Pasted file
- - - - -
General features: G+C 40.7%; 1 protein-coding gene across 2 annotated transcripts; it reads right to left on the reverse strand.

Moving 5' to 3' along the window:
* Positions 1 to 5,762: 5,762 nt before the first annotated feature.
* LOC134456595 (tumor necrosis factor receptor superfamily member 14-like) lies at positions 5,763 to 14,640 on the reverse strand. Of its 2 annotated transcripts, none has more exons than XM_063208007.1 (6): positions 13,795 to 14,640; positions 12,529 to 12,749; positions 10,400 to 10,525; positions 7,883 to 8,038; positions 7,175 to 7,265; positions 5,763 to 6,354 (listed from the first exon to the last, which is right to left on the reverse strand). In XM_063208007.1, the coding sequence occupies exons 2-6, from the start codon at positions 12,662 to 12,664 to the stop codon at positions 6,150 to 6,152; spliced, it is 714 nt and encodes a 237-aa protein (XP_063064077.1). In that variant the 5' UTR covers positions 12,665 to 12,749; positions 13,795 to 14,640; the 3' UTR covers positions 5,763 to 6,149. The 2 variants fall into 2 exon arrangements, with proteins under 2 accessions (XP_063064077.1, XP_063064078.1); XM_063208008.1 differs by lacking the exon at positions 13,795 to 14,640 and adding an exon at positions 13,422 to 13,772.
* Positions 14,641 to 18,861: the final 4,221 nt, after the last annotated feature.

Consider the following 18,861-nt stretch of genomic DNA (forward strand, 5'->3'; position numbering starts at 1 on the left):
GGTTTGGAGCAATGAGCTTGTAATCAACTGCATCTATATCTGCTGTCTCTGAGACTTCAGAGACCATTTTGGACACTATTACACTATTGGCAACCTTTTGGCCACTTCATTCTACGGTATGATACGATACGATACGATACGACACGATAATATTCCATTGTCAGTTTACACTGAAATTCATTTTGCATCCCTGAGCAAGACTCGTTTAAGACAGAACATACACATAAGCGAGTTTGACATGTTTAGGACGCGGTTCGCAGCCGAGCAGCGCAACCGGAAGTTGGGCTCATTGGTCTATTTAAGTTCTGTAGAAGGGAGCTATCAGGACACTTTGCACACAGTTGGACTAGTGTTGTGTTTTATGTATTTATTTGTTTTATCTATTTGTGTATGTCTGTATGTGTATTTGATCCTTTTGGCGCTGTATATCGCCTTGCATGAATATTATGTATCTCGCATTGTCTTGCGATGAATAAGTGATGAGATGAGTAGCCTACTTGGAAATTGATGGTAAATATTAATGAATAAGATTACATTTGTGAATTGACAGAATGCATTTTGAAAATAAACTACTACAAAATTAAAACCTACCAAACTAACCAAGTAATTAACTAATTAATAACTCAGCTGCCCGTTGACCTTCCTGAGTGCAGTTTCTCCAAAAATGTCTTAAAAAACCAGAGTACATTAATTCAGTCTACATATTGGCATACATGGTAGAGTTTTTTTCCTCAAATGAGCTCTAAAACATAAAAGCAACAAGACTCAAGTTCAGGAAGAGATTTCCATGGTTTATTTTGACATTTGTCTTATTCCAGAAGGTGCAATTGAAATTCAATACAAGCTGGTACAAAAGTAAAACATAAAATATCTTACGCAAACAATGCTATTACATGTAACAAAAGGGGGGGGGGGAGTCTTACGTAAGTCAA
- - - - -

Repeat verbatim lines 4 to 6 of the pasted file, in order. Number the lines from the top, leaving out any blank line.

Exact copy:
* LOC134456595 (tumor necrosis factor receptor superfamily member 14-like) lies at positions 5,763 to 14,640 on the reverse strand. Of its 2 annotated transcripts, none has more exons than XM_063208007.1 (6): positions 13,795 to 14,640; positions 12,529 to 12,749; positions 10,400 to 10,525; positions 7,883 to 8,038; positions 7,175 to 7,265; positions 5,763 to 6,354 (listed from the first exon to the last, which is right to left on the reverse strand). In XM_063208007.1, the coding sequence occupies exons 2-6, from the start codon at positions 12,662 to 12,664 to the stop codon at positions 6,150 to 6,152; spliced, it is 714 nt and encodes a 237-aa protein (XP_063064077.1). In that variant the 5' UTR covers positions 12,665 to 12,749; positions 13,795 to 14,640; the 3' UTR covers positions 5,763 to 6,149. The 2 variants fall into 2 exon arrangements, with proteins under 2 accessions (XP_063064077.1, XP_063064078.1); XM_063208008.1 differs by lacking the exon at positions 13,795 to 14,640 and adding an exon at positions 13,422 to 13,772.
* Positions 14,641 to 18,861: the final 4,221 nt, after the last annotated feature.

Consider the following 18,861-nt stretch of genomic DNA (forward strand, 5'->3'; position numbering starts at 1 on the left):